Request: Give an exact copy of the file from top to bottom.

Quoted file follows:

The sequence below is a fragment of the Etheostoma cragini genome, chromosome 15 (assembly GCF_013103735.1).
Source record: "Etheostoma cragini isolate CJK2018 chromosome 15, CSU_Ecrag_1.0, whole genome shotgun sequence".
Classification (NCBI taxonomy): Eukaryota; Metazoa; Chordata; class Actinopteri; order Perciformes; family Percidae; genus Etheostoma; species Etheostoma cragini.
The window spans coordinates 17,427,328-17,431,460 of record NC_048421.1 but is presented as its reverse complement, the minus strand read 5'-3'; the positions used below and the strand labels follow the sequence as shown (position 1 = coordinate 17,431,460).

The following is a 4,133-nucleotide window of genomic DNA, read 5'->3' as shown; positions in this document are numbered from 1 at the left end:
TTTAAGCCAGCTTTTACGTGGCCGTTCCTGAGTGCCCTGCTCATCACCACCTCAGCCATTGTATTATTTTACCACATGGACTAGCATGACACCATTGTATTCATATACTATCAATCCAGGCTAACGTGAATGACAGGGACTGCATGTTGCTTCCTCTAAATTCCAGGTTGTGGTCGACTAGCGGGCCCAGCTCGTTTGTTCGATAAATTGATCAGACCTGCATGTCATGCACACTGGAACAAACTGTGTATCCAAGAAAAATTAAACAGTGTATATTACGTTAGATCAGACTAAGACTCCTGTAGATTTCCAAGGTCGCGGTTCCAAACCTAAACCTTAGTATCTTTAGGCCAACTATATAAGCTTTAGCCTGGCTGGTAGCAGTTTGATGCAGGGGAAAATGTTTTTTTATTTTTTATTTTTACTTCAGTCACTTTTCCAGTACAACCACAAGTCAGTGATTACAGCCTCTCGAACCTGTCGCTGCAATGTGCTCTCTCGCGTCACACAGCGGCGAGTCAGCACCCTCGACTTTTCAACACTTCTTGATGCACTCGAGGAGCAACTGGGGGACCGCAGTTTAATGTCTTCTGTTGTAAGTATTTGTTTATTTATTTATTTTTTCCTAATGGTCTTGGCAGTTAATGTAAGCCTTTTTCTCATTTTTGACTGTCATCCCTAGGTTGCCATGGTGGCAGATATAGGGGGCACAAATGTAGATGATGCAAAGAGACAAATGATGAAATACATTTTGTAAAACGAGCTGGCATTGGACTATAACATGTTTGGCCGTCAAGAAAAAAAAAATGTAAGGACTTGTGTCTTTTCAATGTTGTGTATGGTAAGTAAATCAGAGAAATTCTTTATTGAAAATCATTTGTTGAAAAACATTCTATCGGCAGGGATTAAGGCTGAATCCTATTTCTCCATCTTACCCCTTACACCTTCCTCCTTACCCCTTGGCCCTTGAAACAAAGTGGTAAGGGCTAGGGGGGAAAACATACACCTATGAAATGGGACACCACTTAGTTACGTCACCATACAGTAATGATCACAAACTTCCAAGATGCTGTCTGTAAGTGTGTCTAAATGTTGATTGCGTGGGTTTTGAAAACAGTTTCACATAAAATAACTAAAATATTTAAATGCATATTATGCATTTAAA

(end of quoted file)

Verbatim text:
The sequence below is a fragment of the Etheostoma cragini genome, chromosome 15 (assembly GCF_013103735.1).
Source record: "Etheostoma cragini isolate CJK2018 chromosome 15, CSU_Ecrag_1.0, whole genome shotgun sequence".
Classification (NCBI taxonomy): Eukaryota; Metazoa; Chordata; class Actinopteri; order Perciformes; family Percidae; genus Etheostoma; species Etheostoma cragini.
The window spans coordinates 17,427,328-17,431,460 of record NC_048421.1 but is presented as its reverse complement, the minus strand read 5'-3'; the positions used below and the strand labels follow the sequence as shown (position 1 = coordinate 17,431,460).

The following is a 4,133-nucleotide window of genomic DNA, read 5'->3' as shown; positions in this document are numbered from 1 at the left end:
TTTAAGCCAGCTTTTACGTGGCCGTTCCTGAGTGCCCTGCTCATCACCACCTCAGCCATTGTATTATTTTACCACATGGACTAGCATGACACCATTGTATTCATATACTATCAATCCAGGCTAACGTGAATGACAGGGACTGCATGTTGCTTCCTCTAAATTCCAGGTTGTGGTCGACTAGCGGGCCCAGCTCGTTTGTTCGATAAATTGATCAGACCTGCATGTCATGCACACTGGAACAAACTGTGTATCCAAGAAAAATTAAACAGTGTATATTACGTTAGATCAGACTAAGACTCCTGTAGATTTCCAAGGTCGCGGTTCCAAACCTAAACCTTAGTATCTTTAGGCCAACTATATAAGCTTTAGCCTGGCTGGTAGCAGTTTGATGCAGGGGAAAATGTTTTTTTATTTTTTATTTTTACTTCAGTCACTTTTCCAGTACAACCACAAGTCAGTGATTACAGCCTCTCGAACCTGTCGCTGCAATGTGCTCTCTCGCGTCACACAGCGGCGAGTCAGCACCCTCGACTTTTCAACACTTCTTGATGCACTCGAGGAGCAACTGGGGGACCGCAGTTTAATGTCTTCTGTTGTAAGTATTTGTTTATTTATTTATTTTTTCCTAATGGTCTTGGCAGTTAATGTAAGCCTTTTTCTCATTTTTGACTGTCATCCCTAGGTTGCCATGGTGGCAGATATAGGGGGCACAAATGTAGATGATGCAAAGAGACAAATGATGAAATACATTTTGTAAAACGAGCTGGCATTGGACTATAACATGTTTGGCCGTCAAGAAAAAAAAAATGTAAGGACTTGTGTCTTTTCAATGTTGTGTATGGTAAGTAAATCAGAGAAATTCTTTATTGAAAATCATTTGTTGAAAAACATTCTATCGGCAGGGATTAAGGCTGAATCCTATTTCTCCATCTTACCCCTTACACCTTCCTCCTTACCCCTTGGCCCTTGAAACAAAGTGGTAAGGGCTAGGGGGGAAAACATACACCTATGAAATGGGACACCACTTAGTTACGTCACCATACAGTAATGATCACAAACTTCCAAGATGCTGTCTGTAAGTGTGTCTAAATGTTGATTGCGTGGGTTTTGAAAACAGTTTCACATAAAATAACTAAAATATTTAAATGCATATTATGCATTTAAA